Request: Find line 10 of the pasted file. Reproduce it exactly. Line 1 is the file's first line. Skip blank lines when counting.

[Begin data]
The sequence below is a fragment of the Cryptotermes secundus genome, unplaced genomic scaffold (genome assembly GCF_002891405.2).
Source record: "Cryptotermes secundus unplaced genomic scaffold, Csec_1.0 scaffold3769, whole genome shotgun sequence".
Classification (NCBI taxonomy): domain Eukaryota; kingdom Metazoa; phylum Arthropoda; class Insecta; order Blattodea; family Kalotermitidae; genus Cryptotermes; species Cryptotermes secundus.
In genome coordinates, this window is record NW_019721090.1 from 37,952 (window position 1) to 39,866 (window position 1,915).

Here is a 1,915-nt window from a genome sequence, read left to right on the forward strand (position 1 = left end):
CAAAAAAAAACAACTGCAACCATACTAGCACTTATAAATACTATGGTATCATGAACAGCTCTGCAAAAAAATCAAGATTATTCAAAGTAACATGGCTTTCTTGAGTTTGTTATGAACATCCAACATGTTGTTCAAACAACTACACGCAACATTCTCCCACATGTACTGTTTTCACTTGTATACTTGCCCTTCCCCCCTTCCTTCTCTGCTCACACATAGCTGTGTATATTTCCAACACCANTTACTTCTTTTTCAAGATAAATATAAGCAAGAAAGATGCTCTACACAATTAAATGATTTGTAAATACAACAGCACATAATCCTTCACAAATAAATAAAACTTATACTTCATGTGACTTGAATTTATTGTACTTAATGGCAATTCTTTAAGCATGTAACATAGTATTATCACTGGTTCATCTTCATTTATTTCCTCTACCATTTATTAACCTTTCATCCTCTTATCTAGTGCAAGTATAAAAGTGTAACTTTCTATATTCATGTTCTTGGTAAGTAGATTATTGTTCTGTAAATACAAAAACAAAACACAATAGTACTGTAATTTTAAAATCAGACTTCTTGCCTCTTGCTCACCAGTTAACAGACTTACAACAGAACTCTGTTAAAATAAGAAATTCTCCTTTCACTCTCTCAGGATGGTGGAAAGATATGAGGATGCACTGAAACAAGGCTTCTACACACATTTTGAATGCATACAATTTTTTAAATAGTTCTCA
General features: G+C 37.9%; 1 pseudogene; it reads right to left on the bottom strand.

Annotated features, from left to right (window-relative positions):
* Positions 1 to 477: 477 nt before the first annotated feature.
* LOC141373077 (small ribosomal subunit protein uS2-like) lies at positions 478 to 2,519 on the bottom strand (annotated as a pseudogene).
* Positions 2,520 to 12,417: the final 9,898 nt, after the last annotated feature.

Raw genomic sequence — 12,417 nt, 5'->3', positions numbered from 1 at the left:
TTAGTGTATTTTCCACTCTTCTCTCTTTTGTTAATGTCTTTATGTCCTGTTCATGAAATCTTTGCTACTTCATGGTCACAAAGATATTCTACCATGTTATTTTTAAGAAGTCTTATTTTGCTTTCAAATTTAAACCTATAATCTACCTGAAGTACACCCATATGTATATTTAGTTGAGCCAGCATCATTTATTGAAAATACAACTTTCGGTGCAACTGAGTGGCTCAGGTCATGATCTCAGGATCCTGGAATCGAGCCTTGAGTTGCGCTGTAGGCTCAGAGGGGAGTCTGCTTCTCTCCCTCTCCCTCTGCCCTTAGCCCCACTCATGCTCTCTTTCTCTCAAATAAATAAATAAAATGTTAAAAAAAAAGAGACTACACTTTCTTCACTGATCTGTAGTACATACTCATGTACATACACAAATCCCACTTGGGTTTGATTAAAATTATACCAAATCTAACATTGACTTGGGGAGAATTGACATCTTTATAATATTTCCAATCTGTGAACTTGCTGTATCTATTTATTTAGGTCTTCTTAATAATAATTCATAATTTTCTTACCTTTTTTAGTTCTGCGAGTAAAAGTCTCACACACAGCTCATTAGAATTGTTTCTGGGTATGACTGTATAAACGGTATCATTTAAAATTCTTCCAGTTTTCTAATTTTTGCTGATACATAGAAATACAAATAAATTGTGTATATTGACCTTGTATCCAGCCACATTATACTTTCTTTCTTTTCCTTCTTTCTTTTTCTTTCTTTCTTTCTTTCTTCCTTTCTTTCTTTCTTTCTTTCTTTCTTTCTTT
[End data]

* LOC141373077 (small ribosomal subunit protein uS2-like) lies at positions 478 to 2,519 on the bottom strand (annotated as a pseudogene).